Monday Morning Writing Prompt–A Day of Refreshment

I took this photograph while climbing Angora R...

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I just returned home from a day away from the computer, playing and enjoying the beauty of nature at and on beautiful Lake Tahoe. Many of us who write tend to be homebodies, or even a bit reclusive. I’m including myself in that group. But a day away, a day of refreshment for body and soul can serve to inspire.

For today’s prompt, I’d like you to think about a place you’d choose to go or an activity you’d like to engage in for a bit of respite…if only for a day. It can be a setting near you, or somewhere that you travel to only in your imagination. You might want to focus on the details of the environment or paint in broad brush strokes how your getaway inspires.

Enjoy your armchair one-day vacation and consider sharing it with the rest of us! Don’t forget that this prompt is open to either prose or poetry. I will post mine as soon as it’s written!

I’ve gotten sophisticated now, so here’s Mr. Linky:

Wordsmith Wednesday–Ten Places to Look for Inspiration

Community Thrift Store (ii)

Image by Pete Boyd via Flickr

Writer’s Digest recently released their top ten edition in which they create all kind of lists related to the world of writing. I had been thinking about discontinuing my subscription but when I received this copy, I smiled as I remembered the fun I had with last year’s issue that followed the same format.

I’m very fond of lists (OCD?). I love to make shopping lists, to-do lists…you name it. I especially like crossing things off of my to-do list. And so I thought for today’s post I would indulge myself. So here’s my “Off-the-Top-of-My-Head List for Ten Places to Seek Inspiration.

  1. Thrift shops–rummage through the remnants of other peoples’ lives. Focus on an object or let your imagination construct a scene around an object.
  2. Coffee shops or restaurants–lurk in the corner of the booth and jot down other people’s dialogues. Listen for subject and “voice.”
  3. Sitting or walking in nature–indulge in sensory description.
  4. A bus stop, train station or airport–watch people hurry about the business of life. Wonder where they are going and why.
  5. News sources–papers, radios, TV news and the Internet are ripe with snippets of news that can explode into fiction.
  6. Book Stores–in light of the closing of Border’s, we can only hope this will not become a trend. Yeah for e-books, but nothing replaces thumbing through the pages, looking at covers, luxuriating in “real” books. Look for trends and story ideas.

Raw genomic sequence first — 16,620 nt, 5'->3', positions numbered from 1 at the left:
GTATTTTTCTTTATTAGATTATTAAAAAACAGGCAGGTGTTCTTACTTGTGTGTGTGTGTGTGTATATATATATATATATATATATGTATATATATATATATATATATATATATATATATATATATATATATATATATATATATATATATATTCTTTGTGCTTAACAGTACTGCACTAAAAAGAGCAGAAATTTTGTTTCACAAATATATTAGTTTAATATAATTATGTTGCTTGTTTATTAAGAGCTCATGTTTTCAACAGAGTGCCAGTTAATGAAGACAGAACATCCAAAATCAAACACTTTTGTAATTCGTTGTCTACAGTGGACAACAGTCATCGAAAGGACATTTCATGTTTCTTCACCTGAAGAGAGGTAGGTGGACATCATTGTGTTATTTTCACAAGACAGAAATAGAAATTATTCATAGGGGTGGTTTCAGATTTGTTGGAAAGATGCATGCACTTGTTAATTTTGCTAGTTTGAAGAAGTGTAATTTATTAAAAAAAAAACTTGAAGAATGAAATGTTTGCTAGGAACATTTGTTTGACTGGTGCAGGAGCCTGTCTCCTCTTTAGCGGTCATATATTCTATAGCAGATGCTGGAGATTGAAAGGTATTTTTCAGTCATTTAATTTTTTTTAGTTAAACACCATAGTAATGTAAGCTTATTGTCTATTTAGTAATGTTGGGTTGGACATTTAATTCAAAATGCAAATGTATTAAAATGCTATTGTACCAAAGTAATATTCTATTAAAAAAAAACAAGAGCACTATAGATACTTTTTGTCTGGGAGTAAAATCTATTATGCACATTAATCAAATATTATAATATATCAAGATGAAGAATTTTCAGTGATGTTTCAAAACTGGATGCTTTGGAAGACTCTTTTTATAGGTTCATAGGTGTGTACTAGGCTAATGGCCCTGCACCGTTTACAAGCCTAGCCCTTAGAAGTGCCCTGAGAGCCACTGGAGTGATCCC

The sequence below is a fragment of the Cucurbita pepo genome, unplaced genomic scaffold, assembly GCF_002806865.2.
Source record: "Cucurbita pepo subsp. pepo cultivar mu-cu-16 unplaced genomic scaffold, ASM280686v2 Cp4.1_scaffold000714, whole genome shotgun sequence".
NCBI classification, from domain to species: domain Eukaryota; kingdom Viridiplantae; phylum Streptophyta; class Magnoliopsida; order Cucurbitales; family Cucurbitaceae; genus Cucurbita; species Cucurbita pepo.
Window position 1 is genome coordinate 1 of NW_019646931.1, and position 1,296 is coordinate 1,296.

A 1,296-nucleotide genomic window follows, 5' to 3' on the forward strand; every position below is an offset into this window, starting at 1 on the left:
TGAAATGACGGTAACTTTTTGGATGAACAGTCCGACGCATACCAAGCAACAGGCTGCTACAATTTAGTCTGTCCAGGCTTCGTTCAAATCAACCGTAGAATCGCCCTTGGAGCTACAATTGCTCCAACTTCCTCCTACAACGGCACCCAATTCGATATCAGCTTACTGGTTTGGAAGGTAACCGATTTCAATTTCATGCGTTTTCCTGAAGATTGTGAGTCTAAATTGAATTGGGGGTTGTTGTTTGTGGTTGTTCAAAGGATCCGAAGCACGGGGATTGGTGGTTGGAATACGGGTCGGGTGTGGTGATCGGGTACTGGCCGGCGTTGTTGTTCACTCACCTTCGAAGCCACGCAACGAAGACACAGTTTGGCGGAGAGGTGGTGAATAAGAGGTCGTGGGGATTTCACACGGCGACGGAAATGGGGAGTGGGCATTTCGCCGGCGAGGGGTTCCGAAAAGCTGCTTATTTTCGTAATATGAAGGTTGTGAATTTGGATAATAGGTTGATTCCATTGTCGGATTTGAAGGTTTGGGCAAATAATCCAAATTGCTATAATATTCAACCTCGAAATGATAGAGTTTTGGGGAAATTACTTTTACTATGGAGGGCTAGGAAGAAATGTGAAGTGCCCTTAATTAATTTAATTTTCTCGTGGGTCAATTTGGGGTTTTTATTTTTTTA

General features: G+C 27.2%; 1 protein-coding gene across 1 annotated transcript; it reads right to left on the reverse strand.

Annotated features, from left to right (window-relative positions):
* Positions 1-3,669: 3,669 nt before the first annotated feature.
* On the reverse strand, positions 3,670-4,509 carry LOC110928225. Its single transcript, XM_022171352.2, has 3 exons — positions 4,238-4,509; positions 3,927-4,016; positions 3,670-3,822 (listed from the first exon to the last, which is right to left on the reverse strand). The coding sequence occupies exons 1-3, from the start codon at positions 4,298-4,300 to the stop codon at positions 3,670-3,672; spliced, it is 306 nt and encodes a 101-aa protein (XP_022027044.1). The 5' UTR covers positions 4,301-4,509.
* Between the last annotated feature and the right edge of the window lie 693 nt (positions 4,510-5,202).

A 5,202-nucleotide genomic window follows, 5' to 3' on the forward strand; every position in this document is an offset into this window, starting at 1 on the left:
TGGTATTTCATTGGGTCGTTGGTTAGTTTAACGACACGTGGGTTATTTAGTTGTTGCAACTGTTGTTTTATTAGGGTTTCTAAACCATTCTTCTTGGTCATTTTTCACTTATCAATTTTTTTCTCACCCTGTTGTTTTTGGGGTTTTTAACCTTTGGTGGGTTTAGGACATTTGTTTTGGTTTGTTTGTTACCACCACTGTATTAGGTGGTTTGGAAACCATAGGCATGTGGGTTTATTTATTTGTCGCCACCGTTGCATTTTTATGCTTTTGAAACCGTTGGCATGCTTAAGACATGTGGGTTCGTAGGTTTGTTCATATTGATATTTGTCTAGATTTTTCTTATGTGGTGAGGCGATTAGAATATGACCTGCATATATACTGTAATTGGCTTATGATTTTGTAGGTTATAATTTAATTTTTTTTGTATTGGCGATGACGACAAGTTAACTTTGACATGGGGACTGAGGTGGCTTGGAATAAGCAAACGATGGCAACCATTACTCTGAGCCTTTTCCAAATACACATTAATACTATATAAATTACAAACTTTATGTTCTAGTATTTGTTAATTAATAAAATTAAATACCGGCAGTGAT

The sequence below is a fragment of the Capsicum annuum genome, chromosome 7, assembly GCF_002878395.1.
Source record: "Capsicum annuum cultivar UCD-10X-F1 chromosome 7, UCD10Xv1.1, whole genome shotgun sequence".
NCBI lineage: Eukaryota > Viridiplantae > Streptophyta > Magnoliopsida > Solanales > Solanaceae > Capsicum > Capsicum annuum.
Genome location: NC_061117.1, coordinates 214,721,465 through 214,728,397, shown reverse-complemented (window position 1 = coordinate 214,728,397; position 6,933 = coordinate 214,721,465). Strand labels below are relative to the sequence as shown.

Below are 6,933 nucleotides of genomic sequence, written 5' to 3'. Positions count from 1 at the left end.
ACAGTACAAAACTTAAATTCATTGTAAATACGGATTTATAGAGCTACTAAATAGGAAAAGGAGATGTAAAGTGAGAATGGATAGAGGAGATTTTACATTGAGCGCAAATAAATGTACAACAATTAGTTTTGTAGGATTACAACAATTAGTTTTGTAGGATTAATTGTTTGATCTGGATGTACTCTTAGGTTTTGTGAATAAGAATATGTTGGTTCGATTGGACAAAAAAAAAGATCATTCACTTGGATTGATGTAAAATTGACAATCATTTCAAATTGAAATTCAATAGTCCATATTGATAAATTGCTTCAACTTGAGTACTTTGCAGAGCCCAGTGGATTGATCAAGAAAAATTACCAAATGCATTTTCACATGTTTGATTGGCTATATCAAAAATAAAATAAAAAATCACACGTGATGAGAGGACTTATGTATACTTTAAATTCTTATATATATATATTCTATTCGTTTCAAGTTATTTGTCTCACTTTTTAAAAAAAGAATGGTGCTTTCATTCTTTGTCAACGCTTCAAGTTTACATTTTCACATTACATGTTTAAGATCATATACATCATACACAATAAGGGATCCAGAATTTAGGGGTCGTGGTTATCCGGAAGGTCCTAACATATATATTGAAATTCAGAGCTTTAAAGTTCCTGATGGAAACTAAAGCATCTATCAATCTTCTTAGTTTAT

7. Social Media such as Twitter and Facebook–follow conversation threads, look at ads, check out profiles. You never know where you might uncover a new character or theme.
  8. Art Museums–one of my favorites. Sit for a while in front of a piece of art. Really look at it. What would your senses perceive if you were inside the painting? How would it smell, taste, feel? What would you hear? Use the painting as the subject of a poem. Research a bit about the artist.
  9. Hospital or Doctor’s Waiting Rooms–I don’t suggest going there just to observe, but if you do have to wait, check out emotional responses of those waiting with you and try to describe them objectively. You are bound to pick up some anxiety, perhaps some sadness, relief, or impatience.
  10. Public Venues of any Sort–I wrote an entire short story once based on what I saw while waiting for a concert to begin…one of those “bring your blanket and sit on the grass things.” And the whole event, plagued by a significant thunder and lightning storm, gave me a story line.

Now it’s your turn. You might want to review the subject of “Artists’ Dates” in Julia Cameron’s The Artist’s Way. Where are some of the places you go to discover your writing muse? Please share a bit with us in the comments. If you like, post something that you’ve written based on your trolling and link it in comments as well. I have limited Internet access right now, so will respond as soon as possible. Thanks for joining.

Wordsmith Wednesday–More About Dialogue

To continue last week’s discussion on effective dialogue, I’d like to focus on creating “natural” dialogue.

In my early attempts at dialogue, the voices of my english teachers strummed in the back of my consciousness: “Speak in complete sentences,” “No dangling participles,” “Slang is not acceptable.”  I’m sure you can add to the list.

The ability to speak and write in a way that shows command of grammatical rules is essential in our day-to-day functioning as adults and I would never disparage it. I confess to cringing when I hear educated, professional people murder our language. However, in day-to-day conversation, it is rare hear perfect usage. My husband and I speak in fragments, finishing each other’s sentences at times.  As a nurse I communicated using acronyms. Text messages have a language all their own. The examples of altered speech patterns are numerous.

Yesterday I spent a couple of hours at a Starbucks with a friend, catching up on the few months that had passed since we’d had quality time together. I’m sure if there was a writer sitting nearby, listening in on our conversation, she would have had ample opportunity to get a sense of the natural flow of dialogue. This is an “artist’s date” you should keep with yourself from time-to-time.

Tonight I’m going to a concert sponsored by a local smooth jazz radio station. My husband won the tickets. I’m sure I’ll enjoy the evening out but I plan on listening to more than the music. My pen and small notebook that I carry in my purse will be there in case I catch snippets of conversation worth remembering.

As an aside, the concept of artist’s date is explained in Julia Cameron’s “The Artist’s Way.” If you haven’t spent time with that book, do yourself a favor. It’s a classic.